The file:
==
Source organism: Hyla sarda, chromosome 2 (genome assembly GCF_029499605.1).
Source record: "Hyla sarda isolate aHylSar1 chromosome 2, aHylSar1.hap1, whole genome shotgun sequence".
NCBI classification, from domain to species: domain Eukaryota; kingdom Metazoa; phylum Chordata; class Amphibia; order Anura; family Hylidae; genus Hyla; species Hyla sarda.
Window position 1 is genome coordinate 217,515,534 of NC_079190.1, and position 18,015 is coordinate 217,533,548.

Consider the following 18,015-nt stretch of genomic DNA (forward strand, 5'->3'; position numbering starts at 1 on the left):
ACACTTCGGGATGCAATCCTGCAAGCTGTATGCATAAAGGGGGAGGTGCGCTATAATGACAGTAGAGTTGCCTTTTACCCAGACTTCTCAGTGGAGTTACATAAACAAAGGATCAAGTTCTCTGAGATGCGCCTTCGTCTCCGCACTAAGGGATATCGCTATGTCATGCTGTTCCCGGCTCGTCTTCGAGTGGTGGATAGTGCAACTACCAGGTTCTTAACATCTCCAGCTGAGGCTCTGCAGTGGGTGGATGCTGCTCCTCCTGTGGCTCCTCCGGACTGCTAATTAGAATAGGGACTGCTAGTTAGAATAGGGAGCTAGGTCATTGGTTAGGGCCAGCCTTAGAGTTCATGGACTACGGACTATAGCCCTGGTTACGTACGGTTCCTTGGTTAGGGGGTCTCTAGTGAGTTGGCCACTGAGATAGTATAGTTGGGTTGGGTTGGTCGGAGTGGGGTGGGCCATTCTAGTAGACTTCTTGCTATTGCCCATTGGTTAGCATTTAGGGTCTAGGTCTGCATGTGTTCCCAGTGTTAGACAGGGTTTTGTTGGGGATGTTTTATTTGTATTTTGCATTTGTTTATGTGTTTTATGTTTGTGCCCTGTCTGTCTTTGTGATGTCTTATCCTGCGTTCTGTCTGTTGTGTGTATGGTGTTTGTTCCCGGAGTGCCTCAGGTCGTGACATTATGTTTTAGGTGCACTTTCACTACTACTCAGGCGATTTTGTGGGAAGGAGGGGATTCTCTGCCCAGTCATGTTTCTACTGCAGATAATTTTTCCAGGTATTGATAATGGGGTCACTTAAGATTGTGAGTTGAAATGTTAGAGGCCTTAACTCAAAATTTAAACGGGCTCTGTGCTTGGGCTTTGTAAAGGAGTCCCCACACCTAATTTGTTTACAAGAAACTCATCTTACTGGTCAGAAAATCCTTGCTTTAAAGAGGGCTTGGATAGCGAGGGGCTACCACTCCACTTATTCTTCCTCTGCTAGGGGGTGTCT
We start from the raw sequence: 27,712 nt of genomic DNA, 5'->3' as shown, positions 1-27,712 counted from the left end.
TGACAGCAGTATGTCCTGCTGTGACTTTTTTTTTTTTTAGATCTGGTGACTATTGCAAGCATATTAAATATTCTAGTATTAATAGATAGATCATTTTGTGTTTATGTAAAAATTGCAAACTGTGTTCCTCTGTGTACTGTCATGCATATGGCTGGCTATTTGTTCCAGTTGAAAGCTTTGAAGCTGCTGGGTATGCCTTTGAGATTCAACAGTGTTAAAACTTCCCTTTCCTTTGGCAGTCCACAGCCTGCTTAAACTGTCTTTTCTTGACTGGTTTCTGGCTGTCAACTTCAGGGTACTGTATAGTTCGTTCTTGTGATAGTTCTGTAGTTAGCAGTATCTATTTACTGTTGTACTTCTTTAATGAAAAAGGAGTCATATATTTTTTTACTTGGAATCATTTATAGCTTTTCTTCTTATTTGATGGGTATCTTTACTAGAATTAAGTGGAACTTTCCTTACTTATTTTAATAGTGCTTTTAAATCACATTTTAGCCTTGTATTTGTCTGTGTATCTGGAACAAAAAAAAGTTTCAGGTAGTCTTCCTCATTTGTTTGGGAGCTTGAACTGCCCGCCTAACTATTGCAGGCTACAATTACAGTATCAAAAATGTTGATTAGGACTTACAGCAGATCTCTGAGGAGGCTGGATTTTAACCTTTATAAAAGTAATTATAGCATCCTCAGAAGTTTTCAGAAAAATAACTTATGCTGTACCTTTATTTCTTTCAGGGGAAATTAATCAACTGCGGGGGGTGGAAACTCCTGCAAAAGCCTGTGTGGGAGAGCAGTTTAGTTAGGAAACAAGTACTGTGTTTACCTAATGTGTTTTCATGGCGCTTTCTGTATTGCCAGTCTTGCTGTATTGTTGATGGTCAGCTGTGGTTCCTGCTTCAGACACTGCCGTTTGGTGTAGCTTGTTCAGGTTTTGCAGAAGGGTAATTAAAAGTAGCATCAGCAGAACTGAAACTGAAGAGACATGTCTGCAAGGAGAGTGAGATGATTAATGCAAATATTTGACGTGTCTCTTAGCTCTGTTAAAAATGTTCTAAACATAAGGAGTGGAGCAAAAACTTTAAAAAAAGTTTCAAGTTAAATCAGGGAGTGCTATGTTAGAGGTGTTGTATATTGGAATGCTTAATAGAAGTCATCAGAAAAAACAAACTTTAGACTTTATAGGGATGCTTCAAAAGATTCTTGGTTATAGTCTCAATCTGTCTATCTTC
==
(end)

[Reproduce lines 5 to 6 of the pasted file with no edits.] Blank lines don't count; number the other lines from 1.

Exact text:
Consider the following 18,015-nt stretch of genomic DNA (forward strand, 5'->3'; position numbering starts at 1 on the left):
ACACTTCGGGATGCAATCCTGCAAGCTGTATGCATAAAGGGGGAGGTGCGCTATAATGACAGTAGAGTTGCCTTTTACCCAGACTTCTCAGTGGAGTTACATAAACAAAGGATCAAGTTCTCTGAGATGCGCCTTCGTCTCCGCACTAAGGGATATCGCTATGTCATGCTGTTCCCGGCTCGTCTTCGAGTGGTGGATAGTGCAACTACCAGGTTCTTAACATCTCCAGCTGAGGCTCTGCAGTGGGTGGATGCTGCTCCTCCTGTGGCTCCTCCGGACTGCTAATTAGAATAGGGACTGCTAGTTAGAATAGGGAGCTAGGTCATTGGTTAGGGCCAGCCTTAGAGTTCATGGACTACGGACTATAGCCCTGGTTACGTACGGTTCCTTGGTTAGGGGGTCTCTAGTGAGTTGGCCACTGAGATAGTATAGTTGGGTTGGGTTGGTCGGAGTGGGGTGGGCCATTCTAGTAGACTTCTTGCTATTGCCCATTGGTTAGCATTTAGGGTCTAGGTCTGCATGTGTTCCCAGTGTTAGACAGGGTTTTGTTGGGGATGTTTTATTTGTATTTTGCATTTGTTTATGTGTTTTATGTTTGTGCCCTGTCTGTCTTTGTGATGTCTTATCCTGCGTTCTGTCTGTTGTGTGTATGGTGTTTGTTCCCGGAGTGCCTCAGGTCGTGACATTATGTTTTAGGTGCACTTTCACTACTACTCAGGCGATTTTGTGGGAAGGAGGGGATTCTCTGCCCAGTCATGTTTCTACTGCAGATAATTTTTCCAGGTATTGATAATGGGGTCACTTAAGATTGTGAGTTGAAATGTTAGAGGCCTTAACTCAAAATTTAAACGGGCTCTGTGCTTGGGCTTTGTAAAGGAGTCCCCACACCTAATTTGTTTACAAGAAACTCATCTTACTGGTCAGAAAATCCTTGCTTTAAAGAGGGCTTGGATAGCGAGGGGCTACCACTCCACTTATTCTTCCTCTGCTAGGGGGTGTCT